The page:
dementia

St. Louis on the Air
2:03 pm
Tue April 23, 2013

Finding Balance And Dignity Among The Chaos Of Dementia

PET scan of a human brain with Alzheimer's disease
US National Institute on Aging, Alzheimer's Disease Education and Referral Center

Dementia is the broad term which refers to diseases which result in a significant loss of cognitive ability.

Alzheimer’s disease is one of the worst manifestations of dementia.

A symposium at Washington University in St. Louis this week aims to be a gathering place for people struggling to find balance and dignity among the chaos of dementia.

Read more
Alzheimer's Disease
5:35 pm
Wed October 10, 2012

Study To Test Drugs Aimed At Preventing Alzheimer’s Dementia

The areas where the most Alzheimer’s plaques typically form are highlighted in red and yellow on these brain scans.
Tammie Benzinger, MD, PhD, Tyler Blazey/Washington University

Washington University will soon lead a clinical trial aimed at preventing people with Alzheimer’s disease from developing dementia.

The international trial will involve 160 patients in the U.S., Europe, and Australia who have a very rare, inherited form of Alzheimer’s, which typically causes dementia before age 50.

Washington University neurologist and study lead Dr. Randall Bateman says this is one of the first clinical trials to try to treat Alzheimer’s patients before they have any symptoms.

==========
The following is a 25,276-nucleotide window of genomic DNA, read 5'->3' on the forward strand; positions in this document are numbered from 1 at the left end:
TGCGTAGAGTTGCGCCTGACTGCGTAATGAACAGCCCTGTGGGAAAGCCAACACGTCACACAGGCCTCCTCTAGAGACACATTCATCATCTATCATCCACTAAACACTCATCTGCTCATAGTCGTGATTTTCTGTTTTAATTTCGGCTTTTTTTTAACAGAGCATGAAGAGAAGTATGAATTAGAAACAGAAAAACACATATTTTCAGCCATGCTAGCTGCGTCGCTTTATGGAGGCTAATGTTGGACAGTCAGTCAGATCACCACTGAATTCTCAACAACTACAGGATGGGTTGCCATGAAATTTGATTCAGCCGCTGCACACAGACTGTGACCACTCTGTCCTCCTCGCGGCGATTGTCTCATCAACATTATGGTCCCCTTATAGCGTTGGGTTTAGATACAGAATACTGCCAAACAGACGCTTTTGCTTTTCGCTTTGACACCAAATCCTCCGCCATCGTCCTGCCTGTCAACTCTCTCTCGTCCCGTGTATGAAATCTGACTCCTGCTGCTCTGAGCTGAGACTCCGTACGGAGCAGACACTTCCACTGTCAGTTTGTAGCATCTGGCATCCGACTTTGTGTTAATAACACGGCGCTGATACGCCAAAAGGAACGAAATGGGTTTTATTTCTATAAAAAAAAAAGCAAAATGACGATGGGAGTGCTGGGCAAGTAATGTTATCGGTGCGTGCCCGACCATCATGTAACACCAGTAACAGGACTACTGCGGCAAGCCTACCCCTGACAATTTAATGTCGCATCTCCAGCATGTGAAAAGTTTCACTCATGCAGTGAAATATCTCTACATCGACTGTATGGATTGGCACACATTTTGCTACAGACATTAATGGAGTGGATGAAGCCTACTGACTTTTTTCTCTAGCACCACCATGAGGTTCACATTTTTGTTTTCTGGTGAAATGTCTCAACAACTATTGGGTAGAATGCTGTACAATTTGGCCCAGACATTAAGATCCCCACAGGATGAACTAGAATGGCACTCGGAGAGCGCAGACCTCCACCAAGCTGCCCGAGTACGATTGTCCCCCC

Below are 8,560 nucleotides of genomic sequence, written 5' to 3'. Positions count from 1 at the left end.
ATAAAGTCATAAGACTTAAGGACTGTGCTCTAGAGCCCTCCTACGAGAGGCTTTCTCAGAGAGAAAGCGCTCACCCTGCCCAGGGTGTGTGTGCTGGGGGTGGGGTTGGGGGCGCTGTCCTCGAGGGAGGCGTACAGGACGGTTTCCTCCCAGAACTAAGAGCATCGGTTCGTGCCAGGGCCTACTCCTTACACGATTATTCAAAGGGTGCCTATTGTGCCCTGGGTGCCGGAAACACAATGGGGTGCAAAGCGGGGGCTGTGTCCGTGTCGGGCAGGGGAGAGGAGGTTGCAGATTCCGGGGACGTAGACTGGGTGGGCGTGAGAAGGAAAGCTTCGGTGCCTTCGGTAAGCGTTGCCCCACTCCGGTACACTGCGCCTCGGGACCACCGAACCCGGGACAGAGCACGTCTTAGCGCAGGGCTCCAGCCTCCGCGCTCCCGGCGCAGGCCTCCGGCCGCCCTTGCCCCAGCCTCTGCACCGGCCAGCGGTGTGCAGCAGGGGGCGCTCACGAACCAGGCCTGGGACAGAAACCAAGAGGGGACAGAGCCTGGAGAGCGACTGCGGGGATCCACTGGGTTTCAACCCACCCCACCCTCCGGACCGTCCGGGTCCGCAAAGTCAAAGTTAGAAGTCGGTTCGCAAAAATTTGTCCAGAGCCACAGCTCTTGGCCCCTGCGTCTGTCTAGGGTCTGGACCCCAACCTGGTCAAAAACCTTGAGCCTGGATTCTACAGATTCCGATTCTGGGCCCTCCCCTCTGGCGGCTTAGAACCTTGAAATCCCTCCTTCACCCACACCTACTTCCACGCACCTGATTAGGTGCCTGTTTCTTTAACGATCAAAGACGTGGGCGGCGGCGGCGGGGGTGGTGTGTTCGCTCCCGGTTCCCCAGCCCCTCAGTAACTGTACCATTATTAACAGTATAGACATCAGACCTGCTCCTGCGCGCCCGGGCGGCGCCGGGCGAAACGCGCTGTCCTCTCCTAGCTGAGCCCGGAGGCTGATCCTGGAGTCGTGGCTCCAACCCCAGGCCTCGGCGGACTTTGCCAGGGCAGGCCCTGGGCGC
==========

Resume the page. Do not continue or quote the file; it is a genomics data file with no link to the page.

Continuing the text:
Read more
Alzheimer's Disease
5:30 am
Mon September 26, 2011

Changes in marker for Alzheimer's linked to sleep cycle

Micrograph of amyloid beta plaques in the brain, as may be seen in Alzheimer disease.
(Via Wikimedia Commons user Nephron)

Researchers at Washington University School of Medicine have shown a relationship between daily sleep patterns and a protein associated with Alzheimer’s disease.

The researchers found that levels of the beta amyloid protein in spinal fluid increased during waking hours and decreased during sleep.

Wash U neurologist Randall Bateman says that pattern was strongest in young, healthy test subjects. It lessened in people over sixty, and disappeared altogether in Alzheimer’s patients.

Read more